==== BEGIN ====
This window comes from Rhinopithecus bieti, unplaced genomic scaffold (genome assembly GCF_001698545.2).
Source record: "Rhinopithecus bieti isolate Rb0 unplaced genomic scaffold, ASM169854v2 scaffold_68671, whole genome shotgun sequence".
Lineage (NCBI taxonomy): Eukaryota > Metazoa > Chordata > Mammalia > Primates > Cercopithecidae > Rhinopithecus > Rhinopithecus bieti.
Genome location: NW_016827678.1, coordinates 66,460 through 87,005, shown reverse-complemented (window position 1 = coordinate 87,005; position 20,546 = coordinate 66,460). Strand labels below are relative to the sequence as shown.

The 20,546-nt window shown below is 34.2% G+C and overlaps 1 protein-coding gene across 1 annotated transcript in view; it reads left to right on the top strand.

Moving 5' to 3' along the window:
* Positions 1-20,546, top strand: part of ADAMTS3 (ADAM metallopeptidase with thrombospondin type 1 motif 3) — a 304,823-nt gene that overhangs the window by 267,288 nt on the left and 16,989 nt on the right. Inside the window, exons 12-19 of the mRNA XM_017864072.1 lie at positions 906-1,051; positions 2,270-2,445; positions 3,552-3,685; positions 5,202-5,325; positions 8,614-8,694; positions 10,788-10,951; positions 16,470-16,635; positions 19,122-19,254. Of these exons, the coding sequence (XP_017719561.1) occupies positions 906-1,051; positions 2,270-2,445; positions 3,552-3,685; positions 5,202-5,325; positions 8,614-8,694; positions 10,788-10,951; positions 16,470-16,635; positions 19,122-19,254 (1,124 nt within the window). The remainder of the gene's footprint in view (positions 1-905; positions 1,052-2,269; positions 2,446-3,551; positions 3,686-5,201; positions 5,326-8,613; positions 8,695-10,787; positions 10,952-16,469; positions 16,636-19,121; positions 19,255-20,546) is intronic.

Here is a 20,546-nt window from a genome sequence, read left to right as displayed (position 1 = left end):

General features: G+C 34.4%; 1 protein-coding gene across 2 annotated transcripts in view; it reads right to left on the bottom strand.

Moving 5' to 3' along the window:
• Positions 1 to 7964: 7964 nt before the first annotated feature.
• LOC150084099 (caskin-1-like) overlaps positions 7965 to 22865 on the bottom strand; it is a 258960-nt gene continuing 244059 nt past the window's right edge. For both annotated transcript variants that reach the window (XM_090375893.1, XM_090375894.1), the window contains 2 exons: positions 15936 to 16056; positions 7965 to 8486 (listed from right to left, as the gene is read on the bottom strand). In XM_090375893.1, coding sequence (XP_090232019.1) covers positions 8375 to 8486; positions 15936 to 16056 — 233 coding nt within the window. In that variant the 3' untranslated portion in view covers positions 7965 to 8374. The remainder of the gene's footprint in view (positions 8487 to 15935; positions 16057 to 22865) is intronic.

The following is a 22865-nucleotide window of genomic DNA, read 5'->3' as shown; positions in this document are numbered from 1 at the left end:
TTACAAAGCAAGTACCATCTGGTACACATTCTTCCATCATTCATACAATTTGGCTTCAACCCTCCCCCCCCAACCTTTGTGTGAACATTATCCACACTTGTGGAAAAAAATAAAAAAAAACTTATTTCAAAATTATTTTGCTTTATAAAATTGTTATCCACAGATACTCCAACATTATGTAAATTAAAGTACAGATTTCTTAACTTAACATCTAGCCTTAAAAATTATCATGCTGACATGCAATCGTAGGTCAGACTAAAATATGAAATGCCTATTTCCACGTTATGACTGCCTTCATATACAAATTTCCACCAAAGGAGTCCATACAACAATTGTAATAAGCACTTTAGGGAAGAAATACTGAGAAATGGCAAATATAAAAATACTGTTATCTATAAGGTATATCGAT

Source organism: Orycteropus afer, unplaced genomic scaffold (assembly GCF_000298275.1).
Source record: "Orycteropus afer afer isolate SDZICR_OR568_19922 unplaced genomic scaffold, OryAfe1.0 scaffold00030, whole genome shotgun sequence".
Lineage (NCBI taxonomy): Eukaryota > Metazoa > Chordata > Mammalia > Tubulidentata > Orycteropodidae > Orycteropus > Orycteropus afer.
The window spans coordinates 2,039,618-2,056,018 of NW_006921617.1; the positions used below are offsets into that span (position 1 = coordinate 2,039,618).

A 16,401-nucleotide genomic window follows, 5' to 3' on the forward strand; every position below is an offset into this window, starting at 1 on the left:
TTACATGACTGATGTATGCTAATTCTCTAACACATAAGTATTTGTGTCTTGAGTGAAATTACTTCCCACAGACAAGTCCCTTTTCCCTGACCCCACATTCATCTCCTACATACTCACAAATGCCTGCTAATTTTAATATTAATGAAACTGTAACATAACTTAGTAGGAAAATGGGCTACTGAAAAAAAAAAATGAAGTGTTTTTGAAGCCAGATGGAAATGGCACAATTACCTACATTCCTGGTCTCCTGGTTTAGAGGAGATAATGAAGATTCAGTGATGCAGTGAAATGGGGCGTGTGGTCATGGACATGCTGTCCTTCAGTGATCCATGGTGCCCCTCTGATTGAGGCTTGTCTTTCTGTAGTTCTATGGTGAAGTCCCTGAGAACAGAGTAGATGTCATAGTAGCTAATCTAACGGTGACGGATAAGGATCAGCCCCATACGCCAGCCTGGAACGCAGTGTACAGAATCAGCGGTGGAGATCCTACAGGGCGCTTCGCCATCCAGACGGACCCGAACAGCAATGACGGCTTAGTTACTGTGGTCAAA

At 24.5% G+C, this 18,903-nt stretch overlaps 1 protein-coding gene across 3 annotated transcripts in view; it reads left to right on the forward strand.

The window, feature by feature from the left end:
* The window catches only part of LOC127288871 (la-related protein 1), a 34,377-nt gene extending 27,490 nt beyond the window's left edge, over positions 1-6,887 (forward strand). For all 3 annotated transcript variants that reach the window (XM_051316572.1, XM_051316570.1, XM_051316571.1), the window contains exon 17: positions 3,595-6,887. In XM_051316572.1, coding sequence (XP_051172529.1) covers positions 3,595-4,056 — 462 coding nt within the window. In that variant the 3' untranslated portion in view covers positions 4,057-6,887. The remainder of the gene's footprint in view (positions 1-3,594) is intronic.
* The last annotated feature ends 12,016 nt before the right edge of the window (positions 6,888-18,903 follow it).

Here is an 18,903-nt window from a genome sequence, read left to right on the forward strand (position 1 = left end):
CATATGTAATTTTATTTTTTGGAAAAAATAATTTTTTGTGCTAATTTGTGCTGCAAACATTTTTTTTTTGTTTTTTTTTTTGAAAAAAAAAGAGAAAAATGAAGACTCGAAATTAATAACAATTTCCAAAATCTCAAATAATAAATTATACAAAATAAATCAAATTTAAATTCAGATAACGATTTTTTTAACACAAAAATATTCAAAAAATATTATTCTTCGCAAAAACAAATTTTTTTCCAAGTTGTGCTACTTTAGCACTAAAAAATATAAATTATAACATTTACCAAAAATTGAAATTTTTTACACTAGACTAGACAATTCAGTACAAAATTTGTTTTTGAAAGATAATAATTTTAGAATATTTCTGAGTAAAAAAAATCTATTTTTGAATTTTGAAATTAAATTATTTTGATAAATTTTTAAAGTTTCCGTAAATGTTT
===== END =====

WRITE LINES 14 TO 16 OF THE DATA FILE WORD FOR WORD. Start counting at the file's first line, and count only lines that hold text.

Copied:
TTACAAAGCAAGTACCATCTGGTACACATTCTTCCATCATTCATACAATTTGGCTTCAACCCTCCCCCCCCAACCTTTGTGTGAACATTATCCACACTTGTGGAAAAAAATAAAAAAAAACTTATTTCAAAATTATTTTGCTTTATAAAATTGTTATCCACAGATACTCCAACATTATGTAAATTAAAGTACAGATTTCTTAACTTAACATCTAGCCTTAAAAATTATCATGCTGACATGCAATCGTAGGTCAGACTAAAATATGAAATGCCTATTTCCACGTTATGACTGCCTTCATATACAAATTTCCACCAAAGGAGTCCATACAACAATTGTAATAAGCACTTTAGGGAAGAAATACTGAGAAATGGCAAATATAAAAATACTGTTATCTATAAGGTATATCGAT

Source organism: Orycteropus afer, unplaced genomic scaffold (assembly GCF_000298275.1).
Source record: "Orycteropus afer afer isolate SDZICR_OR568_19922 unplaced genomic scaffold, OryAfe1.0 scaffold00030, whole genome shotgun sequence".